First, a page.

Chip Somodevilla/Getty Images
Secretary of State John Kerry on Tuesday as he testified before the House Armed Services Committee.
Secretary of State John Kerry on Tuesday as he testified before the House Armed Services Committee. Chip Somodevilla/Getty Images
Now that President Obama has made his case to the nation for holding Syrian President Bashar Assad responsible for a chemical weapons attack last month near Damascus, the next key moment in the quickly evolving crisis appears to be Thursday's meeting in Geneva between Secretary of State John Kerry and Russian Foreign Minister Sergey Lavrov.
Russia has proposed — and the Assad regime has reportedly accepted — that the Syrian government hand over its chemical weapons to international monitors for destruction. Obama said Tuesday night that the Russian initiative "has the potential to remove the threat of chemical weapons without the use of force."
The president and his top aides, however, have said the Russian effort can't turn into a drawn-out delaying tactic on the part of the Assad regime. "We're not waiting for long," Kerry said Tuesday.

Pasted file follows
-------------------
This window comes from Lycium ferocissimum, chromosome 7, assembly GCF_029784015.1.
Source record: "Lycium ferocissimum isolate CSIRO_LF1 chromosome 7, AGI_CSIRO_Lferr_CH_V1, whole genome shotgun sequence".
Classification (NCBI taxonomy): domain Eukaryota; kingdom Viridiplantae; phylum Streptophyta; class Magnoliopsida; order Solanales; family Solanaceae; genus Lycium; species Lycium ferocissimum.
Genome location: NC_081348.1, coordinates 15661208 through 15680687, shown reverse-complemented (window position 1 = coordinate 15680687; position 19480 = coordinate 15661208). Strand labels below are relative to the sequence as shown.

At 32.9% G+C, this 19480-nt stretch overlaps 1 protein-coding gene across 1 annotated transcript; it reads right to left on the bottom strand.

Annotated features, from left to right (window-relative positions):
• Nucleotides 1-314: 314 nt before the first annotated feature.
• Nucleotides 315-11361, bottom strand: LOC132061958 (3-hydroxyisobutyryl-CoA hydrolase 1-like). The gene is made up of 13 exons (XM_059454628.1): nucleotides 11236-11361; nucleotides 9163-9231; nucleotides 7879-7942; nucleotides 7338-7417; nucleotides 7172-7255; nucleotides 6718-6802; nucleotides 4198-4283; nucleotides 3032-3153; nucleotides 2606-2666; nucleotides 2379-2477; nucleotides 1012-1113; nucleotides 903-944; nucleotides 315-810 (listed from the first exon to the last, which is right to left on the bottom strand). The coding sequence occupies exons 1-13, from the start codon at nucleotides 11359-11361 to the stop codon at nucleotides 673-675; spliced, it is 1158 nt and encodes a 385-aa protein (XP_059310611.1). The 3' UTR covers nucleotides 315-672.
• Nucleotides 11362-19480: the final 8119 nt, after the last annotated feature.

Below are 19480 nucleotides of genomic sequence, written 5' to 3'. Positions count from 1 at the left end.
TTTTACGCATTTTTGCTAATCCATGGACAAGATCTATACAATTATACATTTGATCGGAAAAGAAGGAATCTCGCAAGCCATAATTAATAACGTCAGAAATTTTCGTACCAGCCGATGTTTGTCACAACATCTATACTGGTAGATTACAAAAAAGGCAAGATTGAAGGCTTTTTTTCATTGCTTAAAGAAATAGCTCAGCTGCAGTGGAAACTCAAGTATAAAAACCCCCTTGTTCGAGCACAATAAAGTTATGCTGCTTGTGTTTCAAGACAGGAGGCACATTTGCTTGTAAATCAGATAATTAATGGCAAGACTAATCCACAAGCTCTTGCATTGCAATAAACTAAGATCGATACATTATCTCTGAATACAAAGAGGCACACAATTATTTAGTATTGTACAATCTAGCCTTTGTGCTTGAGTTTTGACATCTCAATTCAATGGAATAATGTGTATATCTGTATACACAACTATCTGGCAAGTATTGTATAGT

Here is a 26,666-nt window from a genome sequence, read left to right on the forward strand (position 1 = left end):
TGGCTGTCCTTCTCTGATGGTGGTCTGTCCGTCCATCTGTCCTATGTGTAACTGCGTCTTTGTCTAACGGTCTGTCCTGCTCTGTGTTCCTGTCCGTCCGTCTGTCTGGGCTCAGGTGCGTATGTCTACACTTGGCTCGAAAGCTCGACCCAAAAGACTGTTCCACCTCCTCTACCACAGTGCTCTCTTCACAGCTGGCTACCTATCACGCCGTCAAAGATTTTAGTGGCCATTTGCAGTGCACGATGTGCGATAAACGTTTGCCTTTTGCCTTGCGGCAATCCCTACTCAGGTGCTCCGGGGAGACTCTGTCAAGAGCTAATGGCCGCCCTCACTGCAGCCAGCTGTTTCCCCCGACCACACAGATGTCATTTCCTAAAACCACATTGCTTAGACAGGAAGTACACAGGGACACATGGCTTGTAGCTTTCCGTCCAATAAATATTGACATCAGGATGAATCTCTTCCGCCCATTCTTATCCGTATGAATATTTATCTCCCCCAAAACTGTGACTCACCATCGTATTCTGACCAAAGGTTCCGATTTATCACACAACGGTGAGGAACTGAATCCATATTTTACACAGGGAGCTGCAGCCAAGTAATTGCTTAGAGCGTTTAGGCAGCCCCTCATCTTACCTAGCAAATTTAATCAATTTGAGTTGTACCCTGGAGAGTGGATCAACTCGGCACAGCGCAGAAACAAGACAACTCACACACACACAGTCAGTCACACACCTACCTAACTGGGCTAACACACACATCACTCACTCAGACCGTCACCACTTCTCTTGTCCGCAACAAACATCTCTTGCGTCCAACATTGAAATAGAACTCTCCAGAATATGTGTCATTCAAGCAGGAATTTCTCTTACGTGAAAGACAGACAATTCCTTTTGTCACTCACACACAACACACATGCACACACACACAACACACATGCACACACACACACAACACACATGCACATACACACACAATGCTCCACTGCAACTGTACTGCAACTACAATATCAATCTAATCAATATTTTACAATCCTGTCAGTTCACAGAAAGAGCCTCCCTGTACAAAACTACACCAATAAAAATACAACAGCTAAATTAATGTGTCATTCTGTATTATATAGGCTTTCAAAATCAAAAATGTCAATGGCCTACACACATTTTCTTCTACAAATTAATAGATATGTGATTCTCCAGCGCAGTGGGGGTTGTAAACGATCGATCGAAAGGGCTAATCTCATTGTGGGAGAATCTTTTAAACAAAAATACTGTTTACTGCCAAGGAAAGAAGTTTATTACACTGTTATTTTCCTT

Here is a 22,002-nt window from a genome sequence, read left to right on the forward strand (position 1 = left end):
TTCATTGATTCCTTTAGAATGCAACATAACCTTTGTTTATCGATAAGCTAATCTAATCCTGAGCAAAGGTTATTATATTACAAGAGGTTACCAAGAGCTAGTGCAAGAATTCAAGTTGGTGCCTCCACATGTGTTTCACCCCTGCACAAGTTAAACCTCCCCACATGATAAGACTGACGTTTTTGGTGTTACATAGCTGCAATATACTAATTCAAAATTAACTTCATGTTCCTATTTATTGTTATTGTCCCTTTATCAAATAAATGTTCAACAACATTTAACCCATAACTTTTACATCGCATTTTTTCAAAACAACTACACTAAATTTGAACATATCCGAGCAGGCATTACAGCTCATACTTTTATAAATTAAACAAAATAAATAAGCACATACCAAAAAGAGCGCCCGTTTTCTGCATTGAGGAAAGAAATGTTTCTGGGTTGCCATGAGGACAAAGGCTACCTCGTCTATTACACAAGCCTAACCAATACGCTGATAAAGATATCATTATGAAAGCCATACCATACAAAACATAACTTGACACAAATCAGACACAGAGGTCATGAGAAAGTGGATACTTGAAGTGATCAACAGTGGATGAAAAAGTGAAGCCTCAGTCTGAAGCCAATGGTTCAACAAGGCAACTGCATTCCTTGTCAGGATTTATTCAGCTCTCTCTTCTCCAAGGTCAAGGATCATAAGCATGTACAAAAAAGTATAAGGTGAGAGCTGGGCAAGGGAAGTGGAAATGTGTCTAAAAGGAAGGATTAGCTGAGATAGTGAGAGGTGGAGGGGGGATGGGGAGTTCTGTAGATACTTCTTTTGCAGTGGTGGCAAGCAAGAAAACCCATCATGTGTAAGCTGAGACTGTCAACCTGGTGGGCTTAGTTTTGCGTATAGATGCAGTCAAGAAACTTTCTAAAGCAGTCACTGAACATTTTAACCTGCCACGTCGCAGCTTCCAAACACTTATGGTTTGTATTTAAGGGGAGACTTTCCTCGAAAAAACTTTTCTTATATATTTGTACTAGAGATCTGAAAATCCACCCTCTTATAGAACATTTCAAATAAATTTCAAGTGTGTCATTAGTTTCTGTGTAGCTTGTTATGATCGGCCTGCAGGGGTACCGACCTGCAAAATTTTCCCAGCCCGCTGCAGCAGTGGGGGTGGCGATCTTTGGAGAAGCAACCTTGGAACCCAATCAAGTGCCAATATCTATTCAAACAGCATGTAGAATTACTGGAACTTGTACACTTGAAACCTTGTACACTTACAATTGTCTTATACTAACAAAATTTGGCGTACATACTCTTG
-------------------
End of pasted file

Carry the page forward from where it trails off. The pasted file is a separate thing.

On the NPR Newscast early Wednesday, Jean Cochran rounded up the latest developments and looked ahead to the diplomatic dance with Russia. Christopher Hill, a veteran U.S. diplomat whose postings include a stint as ambassador to Iraq, said in Jean's report that Russia's involvement may be helpful.
"The Russians have been pretty strong in various international fora against these kinds of banned weapons," Hill said. "The Russians have a real interest in making sure that something is done about this."
The morning after the president's address, the headlines include:
— "Obama's Speech On Syria May Fail To Sway Doubters." (It's All Politics)
— "Accounting For And Destroying Syria's Chemical Arsenal ... A Complicated Undertaking." (Morning Edition)
— "Chemical Weapons Disarmament Hard Even In Peacetime." (The New York Times)
— "To Russia With Love?" (Politico)
— "Syrian Refugees In Turkey Want U.S. Strikes, Turks Are Wary." (Morning Edition)
— "Syrians' Resentment At Western Delay." (BBC News)